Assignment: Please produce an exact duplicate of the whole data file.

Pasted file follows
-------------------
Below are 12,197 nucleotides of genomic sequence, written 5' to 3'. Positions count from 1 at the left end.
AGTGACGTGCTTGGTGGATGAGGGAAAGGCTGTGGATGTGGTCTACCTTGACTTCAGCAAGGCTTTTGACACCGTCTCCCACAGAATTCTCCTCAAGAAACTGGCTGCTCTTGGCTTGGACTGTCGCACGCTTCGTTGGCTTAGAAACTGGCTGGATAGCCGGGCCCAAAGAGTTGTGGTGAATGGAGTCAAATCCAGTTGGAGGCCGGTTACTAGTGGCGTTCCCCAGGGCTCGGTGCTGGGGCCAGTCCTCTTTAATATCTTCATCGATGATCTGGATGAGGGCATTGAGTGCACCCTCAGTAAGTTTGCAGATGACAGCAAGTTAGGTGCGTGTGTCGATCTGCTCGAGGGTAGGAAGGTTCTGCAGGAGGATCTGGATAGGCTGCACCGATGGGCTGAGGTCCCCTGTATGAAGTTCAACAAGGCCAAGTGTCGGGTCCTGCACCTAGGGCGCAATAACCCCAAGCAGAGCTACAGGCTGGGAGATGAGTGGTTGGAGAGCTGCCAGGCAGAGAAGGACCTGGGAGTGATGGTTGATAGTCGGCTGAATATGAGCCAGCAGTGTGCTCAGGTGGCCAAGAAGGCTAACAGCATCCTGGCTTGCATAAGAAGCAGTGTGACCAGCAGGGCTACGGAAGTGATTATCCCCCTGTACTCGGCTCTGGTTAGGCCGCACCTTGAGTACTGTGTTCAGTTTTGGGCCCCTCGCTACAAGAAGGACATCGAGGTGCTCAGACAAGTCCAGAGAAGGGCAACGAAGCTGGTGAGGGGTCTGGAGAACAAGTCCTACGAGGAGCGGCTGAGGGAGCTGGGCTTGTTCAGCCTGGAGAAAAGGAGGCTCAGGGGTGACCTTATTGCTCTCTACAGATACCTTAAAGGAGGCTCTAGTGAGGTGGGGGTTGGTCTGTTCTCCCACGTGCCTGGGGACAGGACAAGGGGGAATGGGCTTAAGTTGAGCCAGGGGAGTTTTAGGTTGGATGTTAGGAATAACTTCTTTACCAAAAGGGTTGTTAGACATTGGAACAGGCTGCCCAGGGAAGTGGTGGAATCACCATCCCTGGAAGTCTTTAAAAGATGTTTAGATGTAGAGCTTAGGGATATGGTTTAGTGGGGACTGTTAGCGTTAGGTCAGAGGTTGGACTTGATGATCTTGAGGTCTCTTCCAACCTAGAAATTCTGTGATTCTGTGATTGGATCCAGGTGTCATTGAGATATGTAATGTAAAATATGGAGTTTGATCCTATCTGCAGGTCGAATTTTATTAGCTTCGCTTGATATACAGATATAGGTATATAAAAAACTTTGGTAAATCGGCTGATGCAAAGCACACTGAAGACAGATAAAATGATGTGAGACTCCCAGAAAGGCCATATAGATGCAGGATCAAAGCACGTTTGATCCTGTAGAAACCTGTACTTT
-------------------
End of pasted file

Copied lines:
Below are 12,197 nucleotides of genomic sequence, written 5' to 3'. Positions count from 1 at the left end.
AGTGACGTGCTTGGTGGATGAGGGAAAGGCTGTGGATGTGGTCTACCTTGACTTCAGCAAGGCTTTTGACACCGTCTCCCACAGAATTCTCCTCAAGAAACTGGCTGCTCTTGGCTTGGACTGTCGCACGCTTCGTTGGCTTAGAAACTGGCTGGATAGCCGGGCCCAAAGAGTTGTGGTGAATGGAGTCAAATCCAGTTGGAGGCCGGTTACTAGTGGCGTTCCCCAGGGCTCGGTGCTGGGGCCAGTCCTCTTTAATATCTTCATCGATGATCTGGATGAGGGCATTGAGTGCACCCTCAGTAAGTTTGCAGATGACAGCAAGTTAGGTGCGTGTGTCGATCTGCTCGAGGGTAGGAAGGTTCTGCAGGAGGATCTGGATAGGCTGCACCGATGGGCTGAGGTCCCCTGTATGAAGTTCAACAAGGCCAAGTGTCGGGTCCTGCACCTAGGGCGCAATAACCCCAAGCAGAGCTACAGGCTGGGAGATGAGTGGTTGGAGAGCTGCCAGGCAGAGAAGGACCTGGGAGTGATGGTTGATAGTCGGCTGAATATGAGCCAGCAGTGTGCTCAGGTGGCCAAGAAGGCTAACAGCATCCTGGCTTGCATAAGAAGCAGTGTGACCAGCAGGGCTACGGAAGTGATTATCCCCCTGTACTCGGCTCTGGTTAGGCCGCACCTTGAGTACTGTGTTCAGTTTTGGGCCCCTCGCTACAAGAAGGACATCGAGGTGCTCAGACAAGTCCAGAGAAGGGCAACGAAGCTGGTGAGGGGTCTGGAGAACAAGTCCTACGAGGAGCGGCTGAGGGAGCTGGGCTTGTTCAGCCTGGAGAAAAGGAGGCTCAGGGGTGACCTTATTGCTCTCTACAGATACCTTAAAGGAGGCTCTAGTGAGGTGGGGGTTGGTCTGTTCTCCCACGTGCCTGGGGACAGGACAAGGGGGAATGGGCTTAAGTTGAGCCAGGGGAGTTTTAGGTTGGATGTTAGGAATAACTTCTTTACCAAAAGGGTTGTTAGACATTGGAACAGGCTGCCCAGGGAAGTGGTGGAATCACCATCCCTGGAAGTCTTTAAAAGATGTTTAGATGTAGAGCTTAGGGATATGGTTTAGTGGGGACTGTTAGCGTTAGGTCAGAGGTTGGACTTGATGATCTTGAGGTCTCTTCCAACCTAGAAATTCTGTGATTCTGTGATTGGATCCAGGTGTCATTGAGATATGTAATGTAAAATATGGAGTTTGATCCTATCTGCAGGTCGAATTTTATTAGCTTCGCTTGATATACAGATATAGGTATATAAAAAACTTTGGTAAATCGGCTGATGCAAAGCACACTGAAGACAGATAAAATGATGTGAGACTCCCAGAAAGGCCATATAGATGCAGGATCAAAGCACGTTTGATCCTGTAGAAACCTGTACTTT